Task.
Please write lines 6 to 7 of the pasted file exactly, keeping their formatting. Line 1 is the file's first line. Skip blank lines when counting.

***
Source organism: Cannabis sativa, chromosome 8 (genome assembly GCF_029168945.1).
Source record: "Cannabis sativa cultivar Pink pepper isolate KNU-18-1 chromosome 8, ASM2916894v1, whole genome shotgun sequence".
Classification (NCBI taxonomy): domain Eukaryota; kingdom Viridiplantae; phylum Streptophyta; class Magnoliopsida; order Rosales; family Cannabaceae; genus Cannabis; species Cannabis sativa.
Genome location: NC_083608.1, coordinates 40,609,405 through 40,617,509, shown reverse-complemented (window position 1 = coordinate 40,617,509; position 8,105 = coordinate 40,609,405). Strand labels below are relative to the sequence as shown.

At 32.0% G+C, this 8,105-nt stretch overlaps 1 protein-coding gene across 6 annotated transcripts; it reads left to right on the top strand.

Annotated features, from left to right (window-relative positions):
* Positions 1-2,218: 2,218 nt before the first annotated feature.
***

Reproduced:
Annotated features, from left to right (window-relative positions):
* Positions 1-2,218: 2,218 nt before the first annotated feature.